Good morning backcountry travelers this is Matt Murphy with the Chugach National Forest Avalanche Information Center on Wednesday December 9th at 7 am. This will serve as a general backcountry avalanche advisory issued for Turnagain Arm with Turnagain Pass as the core advisory area (this advisory does not apply to highways, railroads, or operating ski areas).
All areas designated for snowmachines (except Placer and 20 Mile) on the Chugach National Forest are open. Please remember that Center and Divide Creek near the Johnson Pass Trailhead are always closed due to the current Forest Plan. These areas are periodically patrolled by law enforcement. We are monitoring the snow at Placer and 20 Mile and will open those areas as soon as there is enough snow, these colder temps down low are really helping these areas.
Will recent weather effect avalanche conditions today?
Well, let’s take a closer look at the precip, winds, and temps.
Hindcast (Last 24 hours)
3800′ -Sunburst Wx Station-
Stopped reporting at 8pm last night, but recorded temps as high as 48 degress yesterday. Plus, temps have been above freezing at this wx station since 2pm 12/6/09.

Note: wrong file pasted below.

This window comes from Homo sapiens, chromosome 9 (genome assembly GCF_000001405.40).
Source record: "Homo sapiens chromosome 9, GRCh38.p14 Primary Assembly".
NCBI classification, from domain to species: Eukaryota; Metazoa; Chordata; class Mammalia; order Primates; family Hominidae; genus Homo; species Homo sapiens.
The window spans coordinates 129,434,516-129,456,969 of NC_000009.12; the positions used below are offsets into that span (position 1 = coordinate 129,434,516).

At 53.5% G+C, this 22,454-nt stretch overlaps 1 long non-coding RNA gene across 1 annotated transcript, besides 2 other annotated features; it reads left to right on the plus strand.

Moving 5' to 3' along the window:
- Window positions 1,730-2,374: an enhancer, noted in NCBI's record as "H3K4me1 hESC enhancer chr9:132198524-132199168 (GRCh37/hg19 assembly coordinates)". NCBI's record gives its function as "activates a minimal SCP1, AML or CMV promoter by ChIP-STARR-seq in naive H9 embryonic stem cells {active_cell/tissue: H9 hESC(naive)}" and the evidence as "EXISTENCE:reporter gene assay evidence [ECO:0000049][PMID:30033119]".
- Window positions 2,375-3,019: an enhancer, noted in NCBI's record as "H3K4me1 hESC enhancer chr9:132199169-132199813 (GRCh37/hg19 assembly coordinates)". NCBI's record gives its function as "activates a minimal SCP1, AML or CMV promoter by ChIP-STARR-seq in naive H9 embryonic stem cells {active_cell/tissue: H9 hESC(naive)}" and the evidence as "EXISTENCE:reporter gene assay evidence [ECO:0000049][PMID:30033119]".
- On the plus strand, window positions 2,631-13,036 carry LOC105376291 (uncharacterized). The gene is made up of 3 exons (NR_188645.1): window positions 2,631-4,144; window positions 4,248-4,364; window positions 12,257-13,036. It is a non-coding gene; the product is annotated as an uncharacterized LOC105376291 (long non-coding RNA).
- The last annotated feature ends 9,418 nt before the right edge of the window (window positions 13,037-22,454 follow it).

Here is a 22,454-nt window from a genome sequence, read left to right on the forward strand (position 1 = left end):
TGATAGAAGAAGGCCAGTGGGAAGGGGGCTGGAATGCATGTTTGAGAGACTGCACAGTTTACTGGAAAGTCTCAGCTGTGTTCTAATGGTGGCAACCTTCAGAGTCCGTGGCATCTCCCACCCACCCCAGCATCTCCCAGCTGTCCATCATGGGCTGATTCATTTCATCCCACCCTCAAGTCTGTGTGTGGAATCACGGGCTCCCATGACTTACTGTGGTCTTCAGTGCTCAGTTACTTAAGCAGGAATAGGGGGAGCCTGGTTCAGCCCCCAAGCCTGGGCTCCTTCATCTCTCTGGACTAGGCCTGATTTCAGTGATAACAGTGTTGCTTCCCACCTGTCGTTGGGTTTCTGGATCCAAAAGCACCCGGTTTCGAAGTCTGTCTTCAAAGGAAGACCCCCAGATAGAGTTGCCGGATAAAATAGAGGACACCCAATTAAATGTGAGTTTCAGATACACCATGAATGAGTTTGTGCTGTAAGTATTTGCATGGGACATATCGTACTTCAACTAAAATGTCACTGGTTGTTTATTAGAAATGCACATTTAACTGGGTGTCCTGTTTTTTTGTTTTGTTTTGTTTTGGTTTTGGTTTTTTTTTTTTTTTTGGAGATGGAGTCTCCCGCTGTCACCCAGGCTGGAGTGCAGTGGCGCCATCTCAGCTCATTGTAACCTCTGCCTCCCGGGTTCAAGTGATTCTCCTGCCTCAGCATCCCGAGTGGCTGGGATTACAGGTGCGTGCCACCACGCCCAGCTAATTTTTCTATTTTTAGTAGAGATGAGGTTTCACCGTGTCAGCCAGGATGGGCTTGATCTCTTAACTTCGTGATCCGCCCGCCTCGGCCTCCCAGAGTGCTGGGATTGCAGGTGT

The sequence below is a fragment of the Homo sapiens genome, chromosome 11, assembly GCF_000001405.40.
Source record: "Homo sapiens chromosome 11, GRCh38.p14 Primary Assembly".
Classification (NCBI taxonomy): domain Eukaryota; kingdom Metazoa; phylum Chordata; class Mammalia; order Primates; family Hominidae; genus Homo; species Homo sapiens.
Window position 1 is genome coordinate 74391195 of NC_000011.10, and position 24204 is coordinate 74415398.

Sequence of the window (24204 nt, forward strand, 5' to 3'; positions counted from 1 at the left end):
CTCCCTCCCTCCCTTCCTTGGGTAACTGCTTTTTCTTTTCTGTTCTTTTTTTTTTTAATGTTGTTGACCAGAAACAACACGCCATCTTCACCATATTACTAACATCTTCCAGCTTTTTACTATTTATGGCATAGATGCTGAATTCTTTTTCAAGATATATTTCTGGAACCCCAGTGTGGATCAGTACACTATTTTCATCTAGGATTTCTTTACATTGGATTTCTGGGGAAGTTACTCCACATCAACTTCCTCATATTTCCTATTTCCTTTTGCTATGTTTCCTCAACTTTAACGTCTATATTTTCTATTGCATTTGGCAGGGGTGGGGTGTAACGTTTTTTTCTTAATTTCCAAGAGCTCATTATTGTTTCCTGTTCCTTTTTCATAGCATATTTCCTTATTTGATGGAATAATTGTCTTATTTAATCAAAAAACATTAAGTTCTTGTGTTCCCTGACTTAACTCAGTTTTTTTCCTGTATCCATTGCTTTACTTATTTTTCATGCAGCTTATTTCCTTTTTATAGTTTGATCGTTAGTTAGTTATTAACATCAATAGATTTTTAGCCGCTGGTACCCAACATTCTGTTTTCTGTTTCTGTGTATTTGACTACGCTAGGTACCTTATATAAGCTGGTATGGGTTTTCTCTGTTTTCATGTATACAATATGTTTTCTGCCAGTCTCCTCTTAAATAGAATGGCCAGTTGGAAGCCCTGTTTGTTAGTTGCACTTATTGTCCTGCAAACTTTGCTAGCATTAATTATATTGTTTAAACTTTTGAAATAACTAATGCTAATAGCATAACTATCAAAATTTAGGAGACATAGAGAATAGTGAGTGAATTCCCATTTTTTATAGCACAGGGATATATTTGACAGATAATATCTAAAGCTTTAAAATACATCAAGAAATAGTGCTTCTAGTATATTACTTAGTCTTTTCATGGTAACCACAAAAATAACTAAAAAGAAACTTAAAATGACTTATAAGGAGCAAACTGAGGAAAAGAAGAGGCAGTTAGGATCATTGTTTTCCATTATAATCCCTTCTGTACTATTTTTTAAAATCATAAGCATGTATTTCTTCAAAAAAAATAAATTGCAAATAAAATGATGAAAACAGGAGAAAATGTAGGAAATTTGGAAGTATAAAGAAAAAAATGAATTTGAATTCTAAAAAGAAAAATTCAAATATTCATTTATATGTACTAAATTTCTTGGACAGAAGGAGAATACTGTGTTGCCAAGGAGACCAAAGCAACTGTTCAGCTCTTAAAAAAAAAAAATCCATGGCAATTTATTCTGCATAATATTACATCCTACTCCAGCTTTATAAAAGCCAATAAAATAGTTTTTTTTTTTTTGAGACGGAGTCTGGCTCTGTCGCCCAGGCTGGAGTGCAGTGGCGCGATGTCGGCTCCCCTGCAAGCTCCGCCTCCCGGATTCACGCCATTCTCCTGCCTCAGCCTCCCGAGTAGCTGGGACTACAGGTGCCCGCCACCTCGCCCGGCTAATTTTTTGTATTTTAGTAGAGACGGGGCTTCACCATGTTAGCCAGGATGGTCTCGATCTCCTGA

2600′-Seattle Ridge Wx Station-
Stopped reporting at 5pm last night.
1800′-Center Ridge Wx Station-
Precip: 0 inches of water and 0 inches of new snow
minus 1” of total snowpack due to settlement for total depth of 59 inches
Temperature Range: 30-40 (highest temp recorded at noon)
Most weather stations stopped reporting yesterday, but we still have a few to go with for current conditions. Fresno Ridge at 3400′ near Summit is currently reporting a temp of 36 degrees (6 degrees colder than yesterday) with calm winds. Center Ridge at 1800′ in Turnagain Pass is reporting a temp of 30 degrees (5 degrees colder than yesterday). Despite of the limited wx station data, we can still say that this wierd temperature inversion is still in place, and that jives with the NWS discussion and forecast below. Temps have come down a little on Fresno Ridge, but they are still above freezing.
Skies are clear in Girdwood as of 5am, and the Middleton and Kenai Radars are clear as a bell.
WESTERN PRINCE WILLIAM SOUND-